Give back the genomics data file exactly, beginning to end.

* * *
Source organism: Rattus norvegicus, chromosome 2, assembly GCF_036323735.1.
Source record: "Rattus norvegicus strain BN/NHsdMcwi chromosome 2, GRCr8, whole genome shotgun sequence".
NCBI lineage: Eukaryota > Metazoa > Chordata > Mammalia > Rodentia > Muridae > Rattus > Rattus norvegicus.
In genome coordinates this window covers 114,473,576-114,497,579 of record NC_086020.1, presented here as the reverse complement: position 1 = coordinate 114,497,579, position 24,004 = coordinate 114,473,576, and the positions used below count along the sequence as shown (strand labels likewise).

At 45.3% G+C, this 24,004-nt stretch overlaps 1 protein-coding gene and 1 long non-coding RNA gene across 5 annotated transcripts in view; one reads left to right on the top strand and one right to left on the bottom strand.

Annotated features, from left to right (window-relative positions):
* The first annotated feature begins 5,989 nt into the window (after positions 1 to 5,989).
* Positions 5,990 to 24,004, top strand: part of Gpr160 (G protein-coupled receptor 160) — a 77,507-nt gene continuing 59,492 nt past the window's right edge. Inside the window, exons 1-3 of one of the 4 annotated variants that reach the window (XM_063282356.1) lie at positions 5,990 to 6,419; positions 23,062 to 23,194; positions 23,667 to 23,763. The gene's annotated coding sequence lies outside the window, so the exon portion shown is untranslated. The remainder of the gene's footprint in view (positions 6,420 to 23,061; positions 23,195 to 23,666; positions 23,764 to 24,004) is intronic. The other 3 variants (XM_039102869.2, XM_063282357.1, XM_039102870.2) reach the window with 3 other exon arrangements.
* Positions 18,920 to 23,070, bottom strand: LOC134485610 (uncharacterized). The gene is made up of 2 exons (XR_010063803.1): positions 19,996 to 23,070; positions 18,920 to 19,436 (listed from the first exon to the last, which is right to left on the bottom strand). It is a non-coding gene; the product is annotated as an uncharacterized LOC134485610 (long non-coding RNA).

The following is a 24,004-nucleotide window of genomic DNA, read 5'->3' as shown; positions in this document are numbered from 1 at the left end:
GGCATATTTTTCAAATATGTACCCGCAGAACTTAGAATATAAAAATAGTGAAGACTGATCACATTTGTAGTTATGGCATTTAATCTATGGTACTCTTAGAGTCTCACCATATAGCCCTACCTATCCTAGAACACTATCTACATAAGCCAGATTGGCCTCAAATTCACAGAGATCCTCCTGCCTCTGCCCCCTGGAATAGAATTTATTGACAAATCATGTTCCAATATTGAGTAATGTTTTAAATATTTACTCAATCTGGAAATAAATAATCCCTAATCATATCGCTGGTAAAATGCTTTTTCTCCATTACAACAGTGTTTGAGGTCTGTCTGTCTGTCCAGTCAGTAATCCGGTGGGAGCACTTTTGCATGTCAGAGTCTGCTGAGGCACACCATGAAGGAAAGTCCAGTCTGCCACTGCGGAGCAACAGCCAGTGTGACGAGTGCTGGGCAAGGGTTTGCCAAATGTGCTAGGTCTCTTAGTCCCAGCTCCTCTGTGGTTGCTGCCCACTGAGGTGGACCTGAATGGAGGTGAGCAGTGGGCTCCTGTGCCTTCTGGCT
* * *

Source organism: Rattus norvegicus, chromosome 2, assembly GCF_036323735.1.
Source record: "Rattus norvegicus strain BN/NHsdMcwi chromosome 2, GRCr8, whole genome shotgun sequence".
NCBI lineage: Eukaryota > Metazoa > Chordata > Mammalia > Rodentia > Muridae > Rattus > Rattus norvegicus.
In genome coordinates this window covers 114,473,576-114,497,579 of record NC_086020.1, presented here as the reverse complement: position 1 = coordinate 114,497,579, position 24,004 = coordinate 114,473,576, and the positions used below count along the sequence as shown (strand labels likewise).

At 45.3% G+C, this 24,004-nt stretch overlaps 1 protein-coding gene and 1 long non-coding RNA gene across 5 annotated transcripts in view; one reads left to right on the top strand and one right to left on the bottom strand.

Annotated features, from left to right (window-relative positions):
* The first annotated feature begins 5,989 nt into the window (after positions 1 to 5,989).
* Positions 5,990 to 24,004, top strand: part of Gpr160 (G protein-coupled receptor 160) — a 77,507-nt gene continuing 59,492 nt past the window's right edge. Inside the window, exons 1-3 of one of the 4 annotated variants that reach the window (XM_063282356.1) lie at positions 5,990 to 6,419; positions 23,062 to 23,194; positions 23,667 to 23,763. The gene's annotated coding sequence lies outside the window, so the exon portion shown is untranslated. The remainder of the gene's footprint in view (positions 6,420 to 23,061; positions 23,195 to 23,666; positions 23,764 to 24,004) is intronic. The other 3 variants (XM_039102869.2, XM_063282357.1, XM_039102870.2) reach the window with 3 other exon arrangements.
* Positions 18,920 to 23,070, bottom strand: LOC134485610 (uncharacterized). The gene is made up of 2 exons (XR_010063803.1): positions 19,996 to 23,070; positions 18,920 to 19,436 (listed from the first exon to the last, which is right to left on the bottom strand). It is a non-coding gene; the product is annotated as an uncharacterized LOC134485610 (long non-coding RNA).

The following is a 24,004-nucleotide window of genomic DNA, read 5'->3' as shown; positions in this document are numbered from 1 at the left end:
GGCATATTTTTCAAATATGTACCCGCAGAACTTAGAATATAAAAATAGTGAAGACTGATCACATTTGTAGTTATGGCATTTAATCTATGGTACTCTTAGAGTCTCACCATATAGCCCTACCTATCCTAGAACACTATCTACATAAGCCAGATTGGCCTCAAATTCACAGAGATCCTCCTGCCTCTGCCCCCTGGAATAGAATTTATTGACAAATCATGTTCCAATATTGAGTAATGTTTTAAATATTTACTCAATCTGGAAATAAATAATCCCTAATCATATCGCTGGTAAAATGCTTTTTCTCCATTACAACAGTGTTTGAGGTCTGTCTGTCTGTCCAGTCAGTAATCCGGTGGGAGCACTTTTGCATGTCAGAGTCTGCTGAGGCACACCATGAAGGAAAGTCCAGTCTGCCACTGCGGAGCAACAGCCAGTGTGACGAGTGCTGGGCAAGGGTTTGCCAAATGTGCTAGGTCTCTTAGTCCCAGCTCCTCTGTGGTTGCTGCCCACTGAGGTGGACCTGAATGGAGGTGAGCAGTGGGCTCCTGTGCCTTCTGGCT